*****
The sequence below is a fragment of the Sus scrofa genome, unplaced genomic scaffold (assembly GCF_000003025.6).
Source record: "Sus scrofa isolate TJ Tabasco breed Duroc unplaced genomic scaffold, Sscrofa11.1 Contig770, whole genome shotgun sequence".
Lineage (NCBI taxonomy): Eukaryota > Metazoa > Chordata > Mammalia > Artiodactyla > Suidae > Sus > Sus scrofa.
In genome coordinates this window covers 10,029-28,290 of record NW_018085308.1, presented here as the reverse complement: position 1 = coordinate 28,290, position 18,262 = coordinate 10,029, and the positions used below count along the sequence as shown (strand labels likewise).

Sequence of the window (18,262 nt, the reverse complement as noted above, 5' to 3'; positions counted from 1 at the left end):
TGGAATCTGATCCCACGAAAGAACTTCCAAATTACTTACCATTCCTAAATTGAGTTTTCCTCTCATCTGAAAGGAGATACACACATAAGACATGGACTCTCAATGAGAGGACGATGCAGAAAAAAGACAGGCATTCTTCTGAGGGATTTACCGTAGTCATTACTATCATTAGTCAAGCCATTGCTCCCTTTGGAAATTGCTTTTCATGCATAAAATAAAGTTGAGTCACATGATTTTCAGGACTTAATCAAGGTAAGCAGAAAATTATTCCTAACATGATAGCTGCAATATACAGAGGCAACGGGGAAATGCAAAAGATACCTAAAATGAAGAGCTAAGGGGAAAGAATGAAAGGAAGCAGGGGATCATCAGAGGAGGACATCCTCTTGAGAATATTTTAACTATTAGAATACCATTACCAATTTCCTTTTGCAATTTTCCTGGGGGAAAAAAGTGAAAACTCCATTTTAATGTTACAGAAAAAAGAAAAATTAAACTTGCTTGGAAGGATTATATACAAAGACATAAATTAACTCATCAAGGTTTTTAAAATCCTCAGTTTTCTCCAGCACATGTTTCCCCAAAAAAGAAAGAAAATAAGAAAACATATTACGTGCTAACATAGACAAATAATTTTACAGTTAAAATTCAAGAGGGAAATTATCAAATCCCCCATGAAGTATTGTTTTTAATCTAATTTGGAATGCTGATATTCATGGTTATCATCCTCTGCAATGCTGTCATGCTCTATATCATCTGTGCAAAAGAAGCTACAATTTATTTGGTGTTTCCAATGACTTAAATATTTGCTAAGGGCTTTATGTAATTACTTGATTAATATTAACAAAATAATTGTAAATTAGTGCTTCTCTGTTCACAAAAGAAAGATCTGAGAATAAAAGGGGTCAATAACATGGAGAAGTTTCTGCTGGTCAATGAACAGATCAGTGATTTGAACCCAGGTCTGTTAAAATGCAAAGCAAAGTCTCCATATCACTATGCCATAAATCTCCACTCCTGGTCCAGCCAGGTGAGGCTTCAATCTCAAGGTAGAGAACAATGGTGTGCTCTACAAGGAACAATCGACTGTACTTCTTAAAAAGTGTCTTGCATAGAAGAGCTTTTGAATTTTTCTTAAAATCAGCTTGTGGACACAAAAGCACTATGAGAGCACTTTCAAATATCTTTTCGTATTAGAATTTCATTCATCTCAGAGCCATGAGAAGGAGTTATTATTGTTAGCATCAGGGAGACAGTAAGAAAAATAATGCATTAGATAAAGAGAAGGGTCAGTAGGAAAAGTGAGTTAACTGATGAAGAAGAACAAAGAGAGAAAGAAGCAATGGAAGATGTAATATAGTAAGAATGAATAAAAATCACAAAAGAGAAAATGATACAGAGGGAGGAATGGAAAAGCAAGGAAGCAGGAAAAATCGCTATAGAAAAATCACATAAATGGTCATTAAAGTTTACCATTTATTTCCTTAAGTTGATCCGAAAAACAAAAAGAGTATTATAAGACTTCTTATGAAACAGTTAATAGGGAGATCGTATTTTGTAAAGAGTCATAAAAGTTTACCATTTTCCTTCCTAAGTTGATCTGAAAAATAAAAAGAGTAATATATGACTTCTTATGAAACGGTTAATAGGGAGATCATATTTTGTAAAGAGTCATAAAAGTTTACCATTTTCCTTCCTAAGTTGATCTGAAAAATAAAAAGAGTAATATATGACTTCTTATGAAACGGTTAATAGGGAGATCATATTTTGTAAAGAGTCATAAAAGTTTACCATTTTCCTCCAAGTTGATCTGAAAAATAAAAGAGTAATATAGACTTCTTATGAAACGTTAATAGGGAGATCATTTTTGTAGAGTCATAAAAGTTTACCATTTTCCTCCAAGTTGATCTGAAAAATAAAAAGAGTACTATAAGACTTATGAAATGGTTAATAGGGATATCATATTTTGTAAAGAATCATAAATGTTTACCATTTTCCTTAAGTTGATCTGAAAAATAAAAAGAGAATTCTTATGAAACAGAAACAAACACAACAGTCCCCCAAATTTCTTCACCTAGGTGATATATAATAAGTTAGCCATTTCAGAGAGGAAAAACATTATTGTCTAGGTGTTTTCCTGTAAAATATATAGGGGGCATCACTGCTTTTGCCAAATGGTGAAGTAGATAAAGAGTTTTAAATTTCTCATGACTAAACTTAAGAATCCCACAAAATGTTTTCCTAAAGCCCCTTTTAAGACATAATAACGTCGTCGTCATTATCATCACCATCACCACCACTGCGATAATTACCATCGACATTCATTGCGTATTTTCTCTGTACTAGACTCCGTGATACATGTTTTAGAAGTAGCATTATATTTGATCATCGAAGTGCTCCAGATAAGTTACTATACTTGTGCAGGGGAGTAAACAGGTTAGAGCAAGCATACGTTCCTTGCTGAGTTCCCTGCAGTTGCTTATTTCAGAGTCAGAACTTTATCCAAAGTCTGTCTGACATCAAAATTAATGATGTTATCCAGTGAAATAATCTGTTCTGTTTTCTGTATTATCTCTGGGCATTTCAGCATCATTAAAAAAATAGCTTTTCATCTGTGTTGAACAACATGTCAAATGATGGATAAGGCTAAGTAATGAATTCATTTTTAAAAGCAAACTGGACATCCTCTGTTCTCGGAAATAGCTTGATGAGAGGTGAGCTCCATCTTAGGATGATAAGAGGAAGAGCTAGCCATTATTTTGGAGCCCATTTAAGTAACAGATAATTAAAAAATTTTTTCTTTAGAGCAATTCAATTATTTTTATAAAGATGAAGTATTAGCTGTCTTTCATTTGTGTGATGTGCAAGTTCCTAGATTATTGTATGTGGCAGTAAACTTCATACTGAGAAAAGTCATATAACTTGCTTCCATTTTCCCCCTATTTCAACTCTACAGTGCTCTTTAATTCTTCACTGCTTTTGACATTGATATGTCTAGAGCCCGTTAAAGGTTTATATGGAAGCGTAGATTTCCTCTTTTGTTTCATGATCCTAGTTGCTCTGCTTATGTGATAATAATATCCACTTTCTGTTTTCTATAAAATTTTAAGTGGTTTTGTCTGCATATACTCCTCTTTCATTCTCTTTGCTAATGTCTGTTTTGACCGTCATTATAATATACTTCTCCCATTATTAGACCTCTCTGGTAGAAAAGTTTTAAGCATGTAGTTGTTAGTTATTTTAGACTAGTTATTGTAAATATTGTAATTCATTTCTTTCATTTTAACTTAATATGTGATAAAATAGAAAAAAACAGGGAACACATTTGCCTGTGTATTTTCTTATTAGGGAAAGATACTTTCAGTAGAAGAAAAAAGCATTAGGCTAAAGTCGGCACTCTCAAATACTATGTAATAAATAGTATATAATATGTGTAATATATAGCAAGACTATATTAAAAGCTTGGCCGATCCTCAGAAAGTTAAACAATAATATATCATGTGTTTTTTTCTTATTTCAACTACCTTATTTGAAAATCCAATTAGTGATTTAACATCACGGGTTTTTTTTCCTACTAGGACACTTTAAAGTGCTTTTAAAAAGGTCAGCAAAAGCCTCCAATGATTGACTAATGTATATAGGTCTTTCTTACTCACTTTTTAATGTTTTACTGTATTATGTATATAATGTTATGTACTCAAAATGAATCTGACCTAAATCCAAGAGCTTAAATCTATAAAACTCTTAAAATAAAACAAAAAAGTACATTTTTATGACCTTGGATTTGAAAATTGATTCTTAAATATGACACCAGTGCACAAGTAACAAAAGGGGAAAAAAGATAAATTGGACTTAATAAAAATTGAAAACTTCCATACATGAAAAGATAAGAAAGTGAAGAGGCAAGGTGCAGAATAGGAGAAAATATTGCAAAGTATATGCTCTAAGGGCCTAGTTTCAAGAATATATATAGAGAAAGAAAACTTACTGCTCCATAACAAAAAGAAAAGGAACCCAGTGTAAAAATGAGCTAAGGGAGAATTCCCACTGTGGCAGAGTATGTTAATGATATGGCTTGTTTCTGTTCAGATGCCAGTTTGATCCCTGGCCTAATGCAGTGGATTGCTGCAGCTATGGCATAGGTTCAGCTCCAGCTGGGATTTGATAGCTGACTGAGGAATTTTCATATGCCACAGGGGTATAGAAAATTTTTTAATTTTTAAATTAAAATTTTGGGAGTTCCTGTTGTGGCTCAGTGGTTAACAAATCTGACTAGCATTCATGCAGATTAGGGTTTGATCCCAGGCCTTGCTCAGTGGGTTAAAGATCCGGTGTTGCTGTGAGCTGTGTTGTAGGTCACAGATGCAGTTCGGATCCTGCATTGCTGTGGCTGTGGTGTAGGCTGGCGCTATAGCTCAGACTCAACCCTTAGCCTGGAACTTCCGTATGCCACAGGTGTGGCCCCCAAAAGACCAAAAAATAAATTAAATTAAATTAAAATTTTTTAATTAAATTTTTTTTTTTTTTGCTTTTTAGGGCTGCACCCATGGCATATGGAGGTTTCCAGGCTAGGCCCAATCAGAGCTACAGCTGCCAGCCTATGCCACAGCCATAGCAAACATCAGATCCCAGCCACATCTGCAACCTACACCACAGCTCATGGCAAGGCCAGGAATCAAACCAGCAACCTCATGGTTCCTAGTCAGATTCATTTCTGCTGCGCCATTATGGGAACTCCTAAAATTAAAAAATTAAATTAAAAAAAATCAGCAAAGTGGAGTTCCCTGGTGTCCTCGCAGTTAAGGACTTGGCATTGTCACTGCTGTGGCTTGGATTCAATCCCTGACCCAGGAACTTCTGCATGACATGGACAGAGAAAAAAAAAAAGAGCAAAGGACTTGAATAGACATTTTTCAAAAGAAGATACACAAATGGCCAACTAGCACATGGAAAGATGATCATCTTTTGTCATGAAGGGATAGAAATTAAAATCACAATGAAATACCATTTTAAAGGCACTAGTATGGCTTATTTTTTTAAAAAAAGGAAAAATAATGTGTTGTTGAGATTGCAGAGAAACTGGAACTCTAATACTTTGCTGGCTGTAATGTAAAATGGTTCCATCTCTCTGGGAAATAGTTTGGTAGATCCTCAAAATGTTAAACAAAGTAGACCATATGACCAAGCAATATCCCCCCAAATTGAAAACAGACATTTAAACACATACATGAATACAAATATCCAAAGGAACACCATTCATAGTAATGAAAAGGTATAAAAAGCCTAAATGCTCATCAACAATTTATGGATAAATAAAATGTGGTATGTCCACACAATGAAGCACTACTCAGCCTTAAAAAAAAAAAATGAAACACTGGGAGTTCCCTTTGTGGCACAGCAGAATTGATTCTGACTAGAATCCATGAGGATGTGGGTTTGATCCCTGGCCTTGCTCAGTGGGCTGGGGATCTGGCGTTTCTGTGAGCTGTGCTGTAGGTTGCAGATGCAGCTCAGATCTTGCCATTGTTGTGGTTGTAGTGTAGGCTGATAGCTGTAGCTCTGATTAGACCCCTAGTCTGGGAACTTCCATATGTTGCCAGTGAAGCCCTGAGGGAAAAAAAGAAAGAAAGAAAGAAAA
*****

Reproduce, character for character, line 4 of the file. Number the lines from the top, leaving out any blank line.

In genome coordinates this window covers 10,029-28,290 of record NW_018085308.1, presented here as the reverse complement: position 1 = coordinate 28,290, position 18,262 = coordinate 10,029, and the positions used below count along the sequence as shown (strand labels likewise).